The only redeeming feature of this section is the introduction of t’ui shou, which is generally referred to as “push hands;” I prefer the term “sensing hands” as being more accurate, rather than “push hands” which is more popular in the vernacular.  However, it is simply too short, even as an introduction.  I believe that beginners would be better well served by something a little more comprehensive – too many times this aspect is glossed over, if mentioned at all.  Real T’ai Chi practice consists of two parts: solo and pairs practice where solo practice means the form.  Pairs practice consists of three separate practices:

  1. t’ui shou of which there are five types; however, this text covers only the first type, that is, single-hand with fixed-step,
  2. san shou (a two-person form of forty-four moves per side), and
  3. free sparring.

In this era of “T’ai Chi for health,” this last particular pair practice, free sparring, is most often neglected – in fact, I doubt if there are more than a handful of knowledgeable and qualified instructors in North America; the only person I have ever heard of actively teaching in the northeastern US is Sifu William C. C. Chen in New York City.  Without pairs practice, the solo form is no more than an empty dance, form without meaning and without feeling.  Likewise, without the solo form, pairs practice degenerates into mere pugilism.


It is currently in vogue is to present arts like TCC and Aikido as panacea for the ills of modern society; I am getting sick and tired of all this hype – let’s just skip all the marketing noise and spend more time practicing.  Unfortunately, Part 6, “Life Applications,” continues in just this vein.  This section is more filler as far as I am concerned.  Furthermore, by now the beginner is simply overloaded with information.  Instead, if you wanted to put T’ai Chi in a larger framework, then a discussion of Taoist philosophy and ethics would be appropriate.  T’ai Chi is an “internal” art; with conscientious practice, and change comes from within ... quietly.  Only through practice does the student experience this.  As such, T’ai Chi changes the person, and this is manifested in all aspects of life.  The hype in this final part of the book seeks to compartmentalize this change as therapy, as a booster for workers, which is just another blatant marketing plug for the author’s business, and as a cure-all for all the problems in our modern society.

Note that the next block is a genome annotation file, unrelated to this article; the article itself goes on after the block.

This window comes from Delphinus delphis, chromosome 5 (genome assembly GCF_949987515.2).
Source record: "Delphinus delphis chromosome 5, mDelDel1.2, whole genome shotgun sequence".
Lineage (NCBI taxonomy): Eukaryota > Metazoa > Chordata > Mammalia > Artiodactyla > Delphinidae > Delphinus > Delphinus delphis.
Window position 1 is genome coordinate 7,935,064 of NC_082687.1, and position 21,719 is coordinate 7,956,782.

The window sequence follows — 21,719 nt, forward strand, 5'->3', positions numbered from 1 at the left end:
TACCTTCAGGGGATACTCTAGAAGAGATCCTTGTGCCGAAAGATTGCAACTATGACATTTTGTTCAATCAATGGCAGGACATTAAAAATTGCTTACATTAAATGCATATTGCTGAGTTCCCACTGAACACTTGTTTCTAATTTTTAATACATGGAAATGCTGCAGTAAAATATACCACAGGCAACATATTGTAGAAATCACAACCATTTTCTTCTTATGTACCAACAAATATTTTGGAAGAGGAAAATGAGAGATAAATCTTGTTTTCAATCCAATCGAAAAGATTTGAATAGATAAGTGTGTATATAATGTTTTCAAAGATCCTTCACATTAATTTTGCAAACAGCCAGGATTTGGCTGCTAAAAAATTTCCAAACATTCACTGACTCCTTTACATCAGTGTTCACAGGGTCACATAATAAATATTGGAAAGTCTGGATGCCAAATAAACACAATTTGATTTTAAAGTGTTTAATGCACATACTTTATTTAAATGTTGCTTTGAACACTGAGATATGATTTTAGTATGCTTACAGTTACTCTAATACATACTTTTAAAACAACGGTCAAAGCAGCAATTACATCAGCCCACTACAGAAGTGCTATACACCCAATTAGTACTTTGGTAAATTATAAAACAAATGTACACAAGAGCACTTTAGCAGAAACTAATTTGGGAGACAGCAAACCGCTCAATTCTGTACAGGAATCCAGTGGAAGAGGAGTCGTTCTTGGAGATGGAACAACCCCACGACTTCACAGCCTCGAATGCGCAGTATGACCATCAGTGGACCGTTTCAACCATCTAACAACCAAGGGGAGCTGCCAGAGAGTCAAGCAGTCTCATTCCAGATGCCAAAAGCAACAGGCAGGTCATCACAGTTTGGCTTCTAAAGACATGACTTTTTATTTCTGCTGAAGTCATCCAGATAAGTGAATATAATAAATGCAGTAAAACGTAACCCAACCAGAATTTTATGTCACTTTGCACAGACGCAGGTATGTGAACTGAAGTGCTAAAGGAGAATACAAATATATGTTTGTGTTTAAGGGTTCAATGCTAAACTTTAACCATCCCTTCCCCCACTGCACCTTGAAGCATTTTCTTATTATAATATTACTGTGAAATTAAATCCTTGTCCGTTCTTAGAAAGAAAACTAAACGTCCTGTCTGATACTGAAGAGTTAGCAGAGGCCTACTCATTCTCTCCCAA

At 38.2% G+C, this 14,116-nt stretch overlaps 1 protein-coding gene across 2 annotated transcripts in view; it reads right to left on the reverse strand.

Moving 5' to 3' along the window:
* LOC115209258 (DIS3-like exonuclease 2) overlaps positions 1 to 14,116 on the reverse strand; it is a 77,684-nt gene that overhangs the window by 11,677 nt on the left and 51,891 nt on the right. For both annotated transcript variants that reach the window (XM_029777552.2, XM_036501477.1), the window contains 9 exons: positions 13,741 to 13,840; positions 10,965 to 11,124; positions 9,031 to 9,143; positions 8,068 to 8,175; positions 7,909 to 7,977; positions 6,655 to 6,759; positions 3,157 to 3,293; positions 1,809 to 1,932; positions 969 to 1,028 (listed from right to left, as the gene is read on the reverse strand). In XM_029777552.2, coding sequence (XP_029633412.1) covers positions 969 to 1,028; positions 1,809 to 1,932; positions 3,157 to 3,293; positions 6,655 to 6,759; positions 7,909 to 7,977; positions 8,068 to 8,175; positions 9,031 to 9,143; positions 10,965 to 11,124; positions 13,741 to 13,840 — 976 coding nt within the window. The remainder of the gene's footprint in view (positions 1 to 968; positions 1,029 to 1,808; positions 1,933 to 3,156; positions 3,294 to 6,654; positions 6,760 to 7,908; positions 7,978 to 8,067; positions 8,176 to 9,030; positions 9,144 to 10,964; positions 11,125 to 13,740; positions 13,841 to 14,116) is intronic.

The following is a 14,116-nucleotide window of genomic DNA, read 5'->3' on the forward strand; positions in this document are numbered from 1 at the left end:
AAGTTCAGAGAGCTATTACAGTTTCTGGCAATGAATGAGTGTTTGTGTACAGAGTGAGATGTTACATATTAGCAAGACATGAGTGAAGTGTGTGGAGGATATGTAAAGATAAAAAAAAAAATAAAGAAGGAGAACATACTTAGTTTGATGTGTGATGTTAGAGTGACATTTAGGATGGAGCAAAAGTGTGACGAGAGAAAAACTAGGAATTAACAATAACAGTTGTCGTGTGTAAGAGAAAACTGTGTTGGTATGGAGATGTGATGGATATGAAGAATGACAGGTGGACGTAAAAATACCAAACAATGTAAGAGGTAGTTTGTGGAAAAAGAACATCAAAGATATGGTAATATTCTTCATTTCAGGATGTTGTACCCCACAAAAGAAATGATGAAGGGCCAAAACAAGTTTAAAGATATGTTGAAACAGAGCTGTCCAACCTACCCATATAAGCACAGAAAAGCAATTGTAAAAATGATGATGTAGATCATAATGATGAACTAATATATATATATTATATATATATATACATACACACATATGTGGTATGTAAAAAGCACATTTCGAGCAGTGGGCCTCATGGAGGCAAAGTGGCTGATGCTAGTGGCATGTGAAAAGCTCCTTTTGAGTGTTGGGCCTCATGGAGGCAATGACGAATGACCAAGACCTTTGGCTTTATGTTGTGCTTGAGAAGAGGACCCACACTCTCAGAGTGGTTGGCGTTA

While my expectation with respect to the quality of this text was high, given the author’s credentials, the delivery seemed rather erratic to me.  I recognize that the task of writing is quite arduous, and the results are not always consistent; however, there is simply too much misinformation here for my liking, and I believe that many fine opportunities at education, especially that oriented towards beginners, were squandered.  On the other hand, it is also very difficult to dismiss this book out of hand, in spite of all its shortcomings.  Although I cannot recommend it in good faith without reservations, I do hope that those who find it will use it as first step to T’ai Chi and go far beyond the misinformation, hype and blatant marketing in this text.


Ho’o, Marshall
1986 Tai Chi Chuan, Ohara Publications, Burbank, CA.  111 pp.

Kuo, Lien-Ying
1999 T’ai-Chi Ch’uan in Theory and Practice, presented by Simmone Kuo, Berkeley, North Atlantic Books, CA.  123 pp.